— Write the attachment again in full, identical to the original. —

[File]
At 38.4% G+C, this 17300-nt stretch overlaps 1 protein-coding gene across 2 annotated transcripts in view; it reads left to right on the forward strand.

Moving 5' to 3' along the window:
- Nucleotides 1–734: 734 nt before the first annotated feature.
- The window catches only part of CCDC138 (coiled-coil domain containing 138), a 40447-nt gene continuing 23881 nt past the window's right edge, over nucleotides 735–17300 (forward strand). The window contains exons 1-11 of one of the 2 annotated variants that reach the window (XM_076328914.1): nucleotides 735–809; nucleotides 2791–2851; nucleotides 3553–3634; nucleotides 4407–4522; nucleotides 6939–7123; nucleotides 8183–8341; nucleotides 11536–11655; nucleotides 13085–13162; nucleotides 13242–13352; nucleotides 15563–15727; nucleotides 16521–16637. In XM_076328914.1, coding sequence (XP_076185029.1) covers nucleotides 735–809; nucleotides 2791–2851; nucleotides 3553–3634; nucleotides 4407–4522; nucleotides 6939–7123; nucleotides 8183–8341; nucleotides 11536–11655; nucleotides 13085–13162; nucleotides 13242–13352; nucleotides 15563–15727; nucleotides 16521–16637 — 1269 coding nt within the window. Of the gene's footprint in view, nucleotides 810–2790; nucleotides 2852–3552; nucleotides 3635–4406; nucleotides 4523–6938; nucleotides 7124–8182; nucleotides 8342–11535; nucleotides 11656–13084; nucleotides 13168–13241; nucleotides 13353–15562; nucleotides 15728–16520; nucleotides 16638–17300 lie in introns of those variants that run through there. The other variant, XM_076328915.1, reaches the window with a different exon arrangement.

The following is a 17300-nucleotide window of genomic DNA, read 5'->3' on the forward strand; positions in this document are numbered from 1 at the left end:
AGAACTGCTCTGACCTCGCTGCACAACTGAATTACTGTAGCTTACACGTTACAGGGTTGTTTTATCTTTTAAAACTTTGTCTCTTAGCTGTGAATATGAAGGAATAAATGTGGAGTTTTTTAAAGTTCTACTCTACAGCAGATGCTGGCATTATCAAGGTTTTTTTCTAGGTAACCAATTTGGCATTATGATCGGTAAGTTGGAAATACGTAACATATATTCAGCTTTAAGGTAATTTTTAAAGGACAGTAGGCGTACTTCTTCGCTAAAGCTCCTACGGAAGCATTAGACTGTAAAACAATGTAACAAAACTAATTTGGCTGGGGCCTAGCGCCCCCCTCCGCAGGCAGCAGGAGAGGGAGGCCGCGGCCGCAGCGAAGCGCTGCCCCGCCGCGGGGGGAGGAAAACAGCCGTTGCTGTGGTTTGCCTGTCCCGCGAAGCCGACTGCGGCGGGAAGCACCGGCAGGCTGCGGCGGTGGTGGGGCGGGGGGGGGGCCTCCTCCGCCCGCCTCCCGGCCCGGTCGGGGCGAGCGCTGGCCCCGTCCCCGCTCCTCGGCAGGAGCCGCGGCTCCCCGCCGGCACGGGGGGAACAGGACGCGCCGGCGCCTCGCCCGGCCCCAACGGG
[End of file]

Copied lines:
At 38.4% G+C, this 17300-nt stretch overlaps 1 protein-coding gene across 2 annotated transcripts in view; it reads left to right on the forward strand.

Moving 5' to 3' along the window:
- Nucleotides 1–734: 734 nt before the first annotated feature.
- The window catches only part of CCDC138 (coiled-coil domain containing 138), a 40447-nt gene continuing 23881 nt past the window's right edge, over nucleotides 735–17300 (forward strand). The window contains exons 1-11 of one of the 2 annotated variants that reach the window (XM_076328914.1): nucleotides 735–809; nucleotides 2791–2851; nucleotides 3553–3634; nucleotides 4407–4522; nucleotides 6939–7123; nucleotides 8183–8341; nucleotides 11536–11655; nucleotides 13085–13162; nucleotides 13242–13352; nucleotides 15563–15727; nucleotides 16521–16637. In XM_076328914.1, coding sequence (XP_076185029.1) covers nucleotides 735–809; nucleotides 2791–2851; nucleotides 3553–3634; nucleotides 4407–4522; nucleotides 6939–7123; nucleotides 8183–8341; nucleotides 11536–11655; nucleotides 13085–13162; nucleotides 13242–13352; nucleotides 15563–15727; nucleotides 16521–16637 — 1269 coding nt within the window. Of the gene's footprint in view, nucleotides 810–2790; nucleotides 2852–3552; nucleotides 3635–4406; nucleotides 4523–6938; nucleotides 7124–8182; nucleotides 8342–11535; nucleotides 11656–13084; nucleotides 13168–13241; nucleotides 13353–15562; nucleotides 15728–16520; nucleotides 16638–17300 lie in introns of those variants that run through there. The other variant, XM_076328915.1, reaches the window with a different exon arrangement.

The following is a 17300-nucleotide window of genomic DNA, read 5'->3' on the forward strand; positions in this document are numbered from 1 at the left end:
AGAACTGCTCTGACCTCGCTGCACAACTGAATTACTGTAGCTTACACGTTACAGGGTTGTTTTATCTTTTAAAACTTTGTCTCTTAGCTGTGAATATGAAGGAATAAATGTGGAGTTTTTTAAAGTTCTACTCTACAGCAGATGCTGGCATTATCAAGGTTTTTTTCTAGGTAACCAATTTGGCATTATGATCGGTAAGTTGGAAATACGTAACATATATTCAGCTTTAAGGTAATTTTTAAAGGACAGTAGGCGTACTTCTTCGCTAAAGCTCCTACGGAAGCATTAGACTGTAAAACAATGTAACAAAACTAATTTGGCTGGGGCCTAGCGCCCCCCTCCGCAGGCAGCAGGAGAGGGAGGCCGCGGCCGCAGCGAAGCGCTGCCCCGCCGCGGGGGGAGGAAAACAGCCGTTGCTGTGGTTTGCCTGTCCCGCGAAGCCGACTGCGGCGGGAAGCACCGGCAGGCTGCGGCGGTGGTGGGGCGGGGGGGGGGCCTCCTCCGCCCGCCTCCCGGCCCGGTCGGGGCGAGCGCTGGCCCCGTCCCCGCTCCTCGGCAGGAGCCGCGGCTCCCCGCCGGCACGGGGGGAACAGGACGCGCCGGCGCCTCGCCCGGCCCCAACGGG